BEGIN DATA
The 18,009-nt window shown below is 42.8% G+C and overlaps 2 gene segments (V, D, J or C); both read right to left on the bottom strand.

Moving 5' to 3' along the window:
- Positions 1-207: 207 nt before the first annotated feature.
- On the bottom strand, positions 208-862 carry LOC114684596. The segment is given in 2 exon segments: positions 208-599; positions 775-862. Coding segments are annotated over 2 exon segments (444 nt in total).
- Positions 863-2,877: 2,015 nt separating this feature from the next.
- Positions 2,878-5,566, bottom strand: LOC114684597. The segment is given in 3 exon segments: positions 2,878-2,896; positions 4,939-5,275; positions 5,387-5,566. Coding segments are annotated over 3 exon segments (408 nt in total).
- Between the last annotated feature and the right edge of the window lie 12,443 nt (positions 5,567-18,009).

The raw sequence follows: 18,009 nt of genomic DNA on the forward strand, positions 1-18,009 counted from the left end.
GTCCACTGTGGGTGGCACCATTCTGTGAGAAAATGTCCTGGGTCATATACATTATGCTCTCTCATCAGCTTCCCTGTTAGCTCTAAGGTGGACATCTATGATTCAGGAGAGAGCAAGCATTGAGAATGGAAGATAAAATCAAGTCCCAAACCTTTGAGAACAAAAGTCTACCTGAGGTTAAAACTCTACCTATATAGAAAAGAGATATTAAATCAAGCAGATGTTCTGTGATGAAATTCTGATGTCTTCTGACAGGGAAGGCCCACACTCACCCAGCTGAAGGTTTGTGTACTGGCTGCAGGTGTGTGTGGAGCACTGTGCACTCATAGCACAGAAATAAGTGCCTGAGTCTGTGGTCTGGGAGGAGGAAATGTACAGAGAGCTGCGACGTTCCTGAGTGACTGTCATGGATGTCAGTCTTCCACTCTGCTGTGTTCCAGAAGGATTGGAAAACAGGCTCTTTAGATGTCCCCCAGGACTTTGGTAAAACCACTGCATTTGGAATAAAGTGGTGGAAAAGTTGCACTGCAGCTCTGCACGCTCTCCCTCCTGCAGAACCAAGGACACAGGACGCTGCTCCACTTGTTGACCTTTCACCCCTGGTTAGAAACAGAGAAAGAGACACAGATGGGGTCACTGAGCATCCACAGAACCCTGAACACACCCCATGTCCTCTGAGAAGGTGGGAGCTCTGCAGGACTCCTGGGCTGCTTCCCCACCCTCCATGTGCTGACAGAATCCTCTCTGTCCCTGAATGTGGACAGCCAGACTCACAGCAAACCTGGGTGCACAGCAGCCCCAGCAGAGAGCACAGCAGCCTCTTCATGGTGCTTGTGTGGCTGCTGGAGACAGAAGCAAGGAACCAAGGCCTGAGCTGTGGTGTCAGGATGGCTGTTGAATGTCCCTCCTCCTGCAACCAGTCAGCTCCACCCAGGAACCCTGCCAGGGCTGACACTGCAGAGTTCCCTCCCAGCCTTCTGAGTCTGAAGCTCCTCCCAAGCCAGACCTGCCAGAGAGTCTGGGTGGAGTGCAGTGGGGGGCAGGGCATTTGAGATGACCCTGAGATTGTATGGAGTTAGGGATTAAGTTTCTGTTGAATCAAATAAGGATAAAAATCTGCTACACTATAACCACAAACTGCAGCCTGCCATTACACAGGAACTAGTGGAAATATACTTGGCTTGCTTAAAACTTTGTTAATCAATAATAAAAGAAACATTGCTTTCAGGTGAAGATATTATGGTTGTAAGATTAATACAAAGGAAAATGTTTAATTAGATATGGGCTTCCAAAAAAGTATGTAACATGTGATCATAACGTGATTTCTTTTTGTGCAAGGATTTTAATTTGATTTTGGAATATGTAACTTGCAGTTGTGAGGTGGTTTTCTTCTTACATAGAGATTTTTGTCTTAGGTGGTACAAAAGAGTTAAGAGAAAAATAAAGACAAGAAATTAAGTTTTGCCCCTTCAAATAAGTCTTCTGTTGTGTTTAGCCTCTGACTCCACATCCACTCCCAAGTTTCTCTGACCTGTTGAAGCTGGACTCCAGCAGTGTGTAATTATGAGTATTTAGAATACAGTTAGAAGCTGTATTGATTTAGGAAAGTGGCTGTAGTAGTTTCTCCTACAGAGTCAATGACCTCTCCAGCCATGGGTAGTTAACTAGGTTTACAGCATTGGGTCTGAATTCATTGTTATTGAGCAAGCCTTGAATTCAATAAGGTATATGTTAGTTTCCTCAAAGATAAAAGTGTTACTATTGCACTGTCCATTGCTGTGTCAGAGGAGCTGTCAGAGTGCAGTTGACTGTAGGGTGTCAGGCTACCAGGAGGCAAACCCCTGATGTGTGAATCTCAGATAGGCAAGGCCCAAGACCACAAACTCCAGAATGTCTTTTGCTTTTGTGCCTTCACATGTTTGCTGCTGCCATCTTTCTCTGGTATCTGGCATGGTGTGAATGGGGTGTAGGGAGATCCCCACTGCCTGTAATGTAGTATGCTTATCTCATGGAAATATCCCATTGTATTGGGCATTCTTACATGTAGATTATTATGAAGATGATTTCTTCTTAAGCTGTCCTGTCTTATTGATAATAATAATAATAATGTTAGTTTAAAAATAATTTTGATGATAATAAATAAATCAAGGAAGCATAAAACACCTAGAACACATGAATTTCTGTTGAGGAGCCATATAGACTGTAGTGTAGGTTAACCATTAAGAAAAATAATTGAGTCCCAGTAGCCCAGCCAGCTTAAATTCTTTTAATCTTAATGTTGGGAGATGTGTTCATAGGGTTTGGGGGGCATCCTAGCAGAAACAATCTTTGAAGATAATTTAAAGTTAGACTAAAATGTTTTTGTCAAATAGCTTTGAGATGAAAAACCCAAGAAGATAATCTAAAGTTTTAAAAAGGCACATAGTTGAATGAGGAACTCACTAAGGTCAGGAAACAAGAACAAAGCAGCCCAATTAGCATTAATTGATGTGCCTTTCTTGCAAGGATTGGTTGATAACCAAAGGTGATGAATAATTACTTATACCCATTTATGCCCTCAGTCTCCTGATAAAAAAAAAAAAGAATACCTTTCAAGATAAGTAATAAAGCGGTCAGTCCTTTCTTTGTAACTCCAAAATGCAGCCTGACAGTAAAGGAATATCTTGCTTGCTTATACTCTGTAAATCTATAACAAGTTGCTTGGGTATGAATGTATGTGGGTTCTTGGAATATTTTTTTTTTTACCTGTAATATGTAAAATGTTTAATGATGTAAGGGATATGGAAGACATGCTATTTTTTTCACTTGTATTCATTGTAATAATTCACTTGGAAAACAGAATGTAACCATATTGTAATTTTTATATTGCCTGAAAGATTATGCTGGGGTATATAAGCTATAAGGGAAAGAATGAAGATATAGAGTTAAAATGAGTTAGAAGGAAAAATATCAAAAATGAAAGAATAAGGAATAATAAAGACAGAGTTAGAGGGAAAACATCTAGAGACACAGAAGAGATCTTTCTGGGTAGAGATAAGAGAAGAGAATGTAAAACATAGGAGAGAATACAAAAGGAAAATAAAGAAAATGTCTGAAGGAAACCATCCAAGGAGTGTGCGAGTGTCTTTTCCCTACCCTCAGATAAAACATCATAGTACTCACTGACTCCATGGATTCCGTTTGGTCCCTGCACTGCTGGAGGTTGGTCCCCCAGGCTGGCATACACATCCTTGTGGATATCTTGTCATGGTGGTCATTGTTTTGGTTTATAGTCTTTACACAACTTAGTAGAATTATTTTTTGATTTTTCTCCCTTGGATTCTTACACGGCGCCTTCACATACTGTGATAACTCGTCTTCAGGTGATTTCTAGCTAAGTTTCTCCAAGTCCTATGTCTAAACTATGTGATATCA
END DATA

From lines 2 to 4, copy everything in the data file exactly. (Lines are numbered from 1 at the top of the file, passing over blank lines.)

Moving 5' to 3' along the window:
- Positions 1-207: 207 nt before the first annotated feature.
- On the bottom strand, positions 208-862 carry LOC114684596. The segment is given in 2 exon segments: positions 208-599; positions 775-862. Coding segments are annotated over 2 exon segments (444 nt in total).